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Old 11-15-2005, 10:52 AM   #21
English Dave
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Default Re: LA Neighborhoods

Fair comment ale. And I admire your love of writing and your enthusiasm. Good luck. But.....please get some industry feedback. I'll say no more.
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Old 11-15-2005, 11:25 AM   #22
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"You're uprooting three little kids to LA, without coverage?!"

Probably a good sign when your thought processes flows along such lines, means you're thinking like a Hollywood exec.

Ale's mentioned she and her husband have already discussed moving, and I would think the emphasis on the screenwriting is probably down to this being a screenwriting board rather than an indicator of parental neglect?

I kind of get what people are trying to say, but I can't understand how having ten contest wins and a bucketload of positive feedback should have any bearing here, given the circumstances.

If you have kids, surely mere promise can not be used to justify a move, or count towards a justification in any meaningful way, if it's going to leave the kids worse off? The matter of talent is equally irrelevant if the move doesn't effect the kids, or gives them better long-term prospects. Words are cheap, aspirations are aspirations no matter how you cut it. Great feedback, contacts and raw talent does not make the odds of success so significantly greater that it is worth gambling a family's future.

The only thing that could, on balance, justify such a move would be if you were already being PAID to write and had a career to advance. If you are not already a pro, the way I see it, talent has no bearing on the underlying question what-so-ever. The timetable certainly shouldn't be dictated by number of scripts written and contests entered etc--just when is the best time for the kids.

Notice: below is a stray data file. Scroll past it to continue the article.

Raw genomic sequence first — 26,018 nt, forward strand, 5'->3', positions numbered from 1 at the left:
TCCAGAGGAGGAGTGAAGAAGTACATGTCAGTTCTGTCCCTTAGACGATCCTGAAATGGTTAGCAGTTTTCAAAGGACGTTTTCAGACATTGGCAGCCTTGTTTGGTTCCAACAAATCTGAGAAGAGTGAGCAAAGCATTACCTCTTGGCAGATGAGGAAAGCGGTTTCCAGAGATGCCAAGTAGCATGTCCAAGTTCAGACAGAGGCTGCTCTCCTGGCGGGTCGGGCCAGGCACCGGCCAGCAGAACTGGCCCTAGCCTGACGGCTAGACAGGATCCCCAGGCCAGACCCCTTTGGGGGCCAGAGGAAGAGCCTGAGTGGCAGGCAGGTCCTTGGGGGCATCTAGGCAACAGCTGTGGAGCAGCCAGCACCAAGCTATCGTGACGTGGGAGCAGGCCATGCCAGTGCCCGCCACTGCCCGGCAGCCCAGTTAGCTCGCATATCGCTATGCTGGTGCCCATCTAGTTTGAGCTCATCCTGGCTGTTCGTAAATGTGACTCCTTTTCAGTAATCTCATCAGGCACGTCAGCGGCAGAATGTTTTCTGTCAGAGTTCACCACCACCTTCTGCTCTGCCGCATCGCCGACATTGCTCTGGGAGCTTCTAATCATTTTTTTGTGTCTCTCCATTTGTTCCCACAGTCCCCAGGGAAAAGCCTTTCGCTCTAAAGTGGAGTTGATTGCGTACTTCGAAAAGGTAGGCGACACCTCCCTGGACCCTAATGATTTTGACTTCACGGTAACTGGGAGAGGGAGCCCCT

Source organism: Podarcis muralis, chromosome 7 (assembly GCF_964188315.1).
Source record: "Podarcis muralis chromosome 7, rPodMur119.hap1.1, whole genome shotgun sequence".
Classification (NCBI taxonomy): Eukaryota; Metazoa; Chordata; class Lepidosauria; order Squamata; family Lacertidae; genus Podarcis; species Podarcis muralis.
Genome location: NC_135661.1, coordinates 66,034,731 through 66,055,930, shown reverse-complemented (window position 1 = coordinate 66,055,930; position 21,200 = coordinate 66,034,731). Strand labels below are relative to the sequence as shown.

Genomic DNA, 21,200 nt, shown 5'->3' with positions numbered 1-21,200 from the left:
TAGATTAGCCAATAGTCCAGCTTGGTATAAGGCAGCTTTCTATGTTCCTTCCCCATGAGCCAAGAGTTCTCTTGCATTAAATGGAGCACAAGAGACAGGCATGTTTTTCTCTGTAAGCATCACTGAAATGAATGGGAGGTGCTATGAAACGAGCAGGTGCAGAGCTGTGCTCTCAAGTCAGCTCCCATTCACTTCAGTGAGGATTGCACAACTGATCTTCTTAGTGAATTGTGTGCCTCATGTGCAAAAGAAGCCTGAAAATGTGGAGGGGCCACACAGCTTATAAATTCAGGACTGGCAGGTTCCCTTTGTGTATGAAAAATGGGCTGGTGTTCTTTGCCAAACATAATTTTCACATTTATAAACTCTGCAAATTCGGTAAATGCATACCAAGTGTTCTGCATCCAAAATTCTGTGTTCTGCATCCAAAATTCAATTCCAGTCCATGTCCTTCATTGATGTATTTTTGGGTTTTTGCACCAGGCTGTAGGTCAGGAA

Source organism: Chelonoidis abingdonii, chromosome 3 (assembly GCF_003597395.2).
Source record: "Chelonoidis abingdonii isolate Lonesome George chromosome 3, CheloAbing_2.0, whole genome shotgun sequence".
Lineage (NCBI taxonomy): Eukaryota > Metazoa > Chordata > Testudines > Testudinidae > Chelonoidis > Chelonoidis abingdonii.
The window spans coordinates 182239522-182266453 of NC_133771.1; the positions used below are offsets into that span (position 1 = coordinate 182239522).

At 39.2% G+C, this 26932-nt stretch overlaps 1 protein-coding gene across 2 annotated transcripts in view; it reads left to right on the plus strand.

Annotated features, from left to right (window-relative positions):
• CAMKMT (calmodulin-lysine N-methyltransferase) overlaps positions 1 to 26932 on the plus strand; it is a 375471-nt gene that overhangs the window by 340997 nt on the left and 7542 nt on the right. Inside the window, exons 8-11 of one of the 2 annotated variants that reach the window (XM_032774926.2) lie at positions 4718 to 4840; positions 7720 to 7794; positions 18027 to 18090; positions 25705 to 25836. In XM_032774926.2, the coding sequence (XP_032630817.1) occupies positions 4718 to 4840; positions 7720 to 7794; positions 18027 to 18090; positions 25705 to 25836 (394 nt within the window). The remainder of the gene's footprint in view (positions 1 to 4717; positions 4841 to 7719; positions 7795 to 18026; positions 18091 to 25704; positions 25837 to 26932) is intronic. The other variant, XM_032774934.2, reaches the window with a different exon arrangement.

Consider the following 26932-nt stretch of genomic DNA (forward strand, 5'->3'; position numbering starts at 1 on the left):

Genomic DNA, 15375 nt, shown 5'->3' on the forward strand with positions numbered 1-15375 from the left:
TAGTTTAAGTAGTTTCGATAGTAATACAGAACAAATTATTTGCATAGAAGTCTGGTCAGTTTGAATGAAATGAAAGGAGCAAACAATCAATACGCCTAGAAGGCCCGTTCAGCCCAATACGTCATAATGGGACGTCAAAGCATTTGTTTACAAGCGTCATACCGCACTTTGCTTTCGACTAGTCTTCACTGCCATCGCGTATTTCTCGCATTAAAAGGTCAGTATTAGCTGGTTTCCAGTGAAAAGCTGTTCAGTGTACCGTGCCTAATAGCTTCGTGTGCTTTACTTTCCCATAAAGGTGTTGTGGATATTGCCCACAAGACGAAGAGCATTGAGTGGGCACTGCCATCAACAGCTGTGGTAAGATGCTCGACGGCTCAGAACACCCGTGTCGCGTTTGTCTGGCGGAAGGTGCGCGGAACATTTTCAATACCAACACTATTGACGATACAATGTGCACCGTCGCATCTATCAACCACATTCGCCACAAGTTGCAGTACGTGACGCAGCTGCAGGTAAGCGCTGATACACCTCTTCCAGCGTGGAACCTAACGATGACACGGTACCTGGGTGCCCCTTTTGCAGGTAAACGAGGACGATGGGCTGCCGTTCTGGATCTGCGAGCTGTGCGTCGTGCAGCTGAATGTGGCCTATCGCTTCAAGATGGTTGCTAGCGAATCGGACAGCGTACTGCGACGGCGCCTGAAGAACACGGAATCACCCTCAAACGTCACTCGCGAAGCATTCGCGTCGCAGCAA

LA is a one-industry town, but there are other reasons for moving there. If there is family on the East coast then perhaps there are better options, but that's non of my business. I am sure Ale is not making this decision in a vacuum and isn't she free to decide on LA for no other reason than she thinks she will be happier there? It's not as if California doesn't have some of the better neighbourhoods in the US.

Ale lives 30 minutes from Atlanta. Atlanta's murder rate is five times higher than the national average.

It is the third most dangerous city in the whole of the United States, the No.1 most dangerous of the 198 cities with a population under five hundred thousand people.

Of the United States' ten safest and ten most dangerous medium-sized cities (100-500k), California has six of the safest towns and only one of the most dangerous (a list topped by Atlanta).

http://www.morganquitno.com/cit05pop.htm

Am I missing the bit where LA is an inherent compromise in service of her ambitions--is $1300/month not going to buy an adequate standard of life in a safe, family-friendly neighbourhood, with good schools?

Possibly, in which case any amount of talent and pre-pro experience should still count for ****, because, as kullervo says--and Pooks and many others demonstrate--you don't need to live in LA to break-in.
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Old 11-15-2005, 11:34 AM   #23
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Default Re: LA Neighborhoods

Correction: I've won a major comp and have a top notch agent, but that doesn't mean I've broken in!
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Old 11-15-2005, 12:40 PM   #24
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Default Re: LA Neighborhoods

All right, all right, I updated the business section with item #7:

http://home.earthlink.net/~kullervo/id2.html

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Old 11-15-2005, 01:07 PM   #25